Photo: Mark Wilson/Getty Images

House Republicans are planning to vote on a narrow bill this week that they say would end the separation of children from their parents at the border, two sources with knowledge of the confidential conversations tell me. The National Journal's Daniel Newhauser was the first to report this new development.

The details: According to my sources, the bill would overrule the Flores settlement — the law that requires releasing children from detention after 20 days, thereby separating them from their parents.

  • The standalone bill would also likely provide for more judges and more detention beds, according to a source familiar with the planning.
  • A senior GOP source involved cautions: "We are discussing but no decisions have been made and there is no agreed upon plan yet."

Between the lines: House Republican leaders know they've got no chance of passing their immigration "compromise" bill, which would provide more money for border security, seek to end family separations and legalize some young illegal immigrants known as Dreamers.

  • But senior GOP sources tell me members have been rattled by the relentless imagery of children being separated from their parents at the border, as a result of the Trump administration's "zero tolerance" policy of prosecuting all illegal immigrants crossing the border.
  • Senior aides tell me Republican leaders are probably going to push ahead with the compromise vote, knowing it will fail and knowing the president has already dismissed their efforts as futile on Twitter.
  • Republican leaders promised these immigration votes to appease moderate Republicans who were threatening to team up with Democrats to pass a more liberal immigration bill.

The bottom line: A senior GOP House source summed up the dynamic: "While leaders were supportive of both bills, there was never an expectation that either bill would be able to pass. ... We expressly never pledged passage, just the process and effort."

Go deeper

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Illustration: Sarah Grillo/Axios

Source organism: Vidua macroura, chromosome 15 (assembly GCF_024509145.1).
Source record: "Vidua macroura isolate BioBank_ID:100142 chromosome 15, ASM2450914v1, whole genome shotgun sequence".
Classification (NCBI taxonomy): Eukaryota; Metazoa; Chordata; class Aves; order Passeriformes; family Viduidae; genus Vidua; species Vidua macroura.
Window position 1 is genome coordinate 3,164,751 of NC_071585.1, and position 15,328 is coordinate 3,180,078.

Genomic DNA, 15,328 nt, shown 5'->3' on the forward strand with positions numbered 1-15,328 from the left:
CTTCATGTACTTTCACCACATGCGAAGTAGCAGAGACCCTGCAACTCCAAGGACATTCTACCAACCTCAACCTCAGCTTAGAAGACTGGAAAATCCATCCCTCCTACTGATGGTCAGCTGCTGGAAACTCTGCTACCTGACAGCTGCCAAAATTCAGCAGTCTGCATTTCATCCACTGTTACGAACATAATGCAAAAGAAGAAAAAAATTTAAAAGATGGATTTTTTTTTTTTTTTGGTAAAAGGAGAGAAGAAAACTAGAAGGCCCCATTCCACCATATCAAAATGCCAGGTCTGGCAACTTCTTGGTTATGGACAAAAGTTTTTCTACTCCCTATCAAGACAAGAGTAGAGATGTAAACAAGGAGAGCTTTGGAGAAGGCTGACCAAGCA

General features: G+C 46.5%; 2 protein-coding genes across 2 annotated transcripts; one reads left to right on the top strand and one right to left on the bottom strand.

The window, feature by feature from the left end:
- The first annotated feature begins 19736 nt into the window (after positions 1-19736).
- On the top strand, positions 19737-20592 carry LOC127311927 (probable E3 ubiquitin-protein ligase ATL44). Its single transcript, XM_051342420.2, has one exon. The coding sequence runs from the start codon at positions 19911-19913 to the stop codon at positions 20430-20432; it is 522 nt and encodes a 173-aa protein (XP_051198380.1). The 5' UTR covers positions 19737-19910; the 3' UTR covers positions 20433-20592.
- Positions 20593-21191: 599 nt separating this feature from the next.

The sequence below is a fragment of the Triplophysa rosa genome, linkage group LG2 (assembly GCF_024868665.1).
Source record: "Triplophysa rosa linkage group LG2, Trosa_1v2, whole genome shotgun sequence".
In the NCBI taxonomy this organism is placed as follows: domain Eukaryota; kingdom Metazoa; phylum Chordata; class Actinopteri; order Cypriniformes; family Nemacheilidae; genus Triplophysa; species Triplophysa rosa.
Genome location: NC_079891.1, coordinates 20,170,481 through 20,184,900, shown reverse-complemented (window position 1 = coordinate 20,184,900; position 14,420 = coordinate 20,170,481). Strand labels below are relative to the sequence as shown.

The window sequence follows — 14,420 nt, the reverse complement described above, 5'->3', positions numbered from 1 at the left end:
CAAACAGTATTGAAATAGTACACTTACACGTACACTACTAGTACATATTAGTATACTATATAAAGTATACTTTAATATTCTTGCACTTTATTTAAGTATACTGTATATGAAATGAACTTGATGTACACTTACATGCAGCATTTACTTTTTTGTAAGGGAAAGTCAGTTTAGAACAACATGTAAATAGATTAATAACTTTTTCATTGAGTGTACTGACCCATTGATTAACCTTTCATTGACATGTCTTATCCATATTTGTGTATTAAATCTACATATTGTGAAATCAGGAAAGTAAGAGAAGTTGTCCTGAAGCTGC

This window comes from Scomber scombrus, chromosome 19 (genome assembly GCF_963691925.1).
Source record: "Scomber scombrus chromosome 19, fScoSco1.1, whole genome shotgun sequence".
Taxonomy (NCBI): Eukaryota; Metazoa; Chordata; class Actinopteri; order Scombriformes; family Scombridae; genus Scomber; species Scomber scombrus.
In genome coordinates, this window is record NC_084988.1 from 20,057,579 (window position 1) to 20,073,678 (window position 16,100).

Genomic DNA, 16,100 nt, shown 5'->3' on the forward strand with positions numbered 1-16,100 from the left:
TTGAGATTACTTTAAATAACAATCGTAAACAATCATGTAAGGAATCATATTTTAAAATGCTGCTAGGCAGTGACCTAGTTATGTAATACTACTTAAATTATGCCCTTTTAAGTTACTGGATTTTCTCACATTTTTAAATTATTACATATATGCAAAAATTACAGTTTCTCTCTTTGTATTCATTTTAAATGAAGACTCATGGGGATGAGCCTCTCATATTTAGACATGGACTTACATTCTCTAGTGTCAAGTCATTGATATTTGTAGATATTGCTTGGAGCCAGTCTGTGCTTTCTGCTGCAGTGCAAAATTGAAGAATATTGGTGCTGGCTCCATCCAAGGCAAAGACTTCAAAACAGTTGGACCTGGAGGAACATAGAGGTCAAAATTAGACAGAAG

1. Health: Fauci says U.S. may not return to normal until 2022 — Trump's testing czar: Surge "is real" and not just caused by more tests
  2. World: Taiwan reaches a record 200 days with no local coronavirus cases
  3. Europe faces "stronger and deadlier" wave France imposes lockdown Germany to close bars and restaurants for a month.
  4. Sports: Boston Marathon delayed MLB to investigate Dodgers player who joined celebration after positive COVID test.

In pictures: Storm Zeta churns inland after lashing Louisiana

Debris on the streets as then-Hurricane Zeta passes over in Arabi, Louisiana, on Oct. 28. It's the third hurricane to hit Louisiana in about two months, after Laura and Delta. Photo: Sandy Huffaker/Getty Images

Tropical Storm Zeta has killed at least two people, triggered flooding, downed powerlines and caused widespread outages since making landfall in Louisiana as a Category 2 hurricane on Wednesday.

The big picture: A record 11 named storms have made landfall in the U.S. this year. Zeta is the fifth named storm to do so in Louisiana in 2020, the most ever recorded. It weakened t0 a tropical storm early Thursday, as it continued to lash parts of Alabama and the Florida Panhandle with heavy rains and strong winds.

4 hours ago - World

Taiwan reaches a record 200 days with no local coronavirus cases

Catholics go through containment protocols including body-temperature measurement and hands-sanitisation before entering the Saint Christopher Parish Church, Taipei City, Taiwan, in July. Photo: Ceng Shou Yi/NurPhoto via Getty Images

Taiwan on Thursday marked no locally transmitted coronavirus cases for 200 days, as the island of 23 million people's total number of infections reported stands at 550 and the COVID-19 death toll at seven.

Why it matters: Nowhere else has reached such a milestone. While COVID-19 cases surge across the U.S. and Europe, Taiwan's last locally transmitted case was on April 12. Experts credit tightly regulated travel, early border closure, "rigorous contact tracing, technology-enforced quarantine and universal mask wearing" and the island state's previous experience with the SARS virus for the achievement, per Bloomberg.

Go deeper: As Taiwan's profile rises, so does risk of conflict with China

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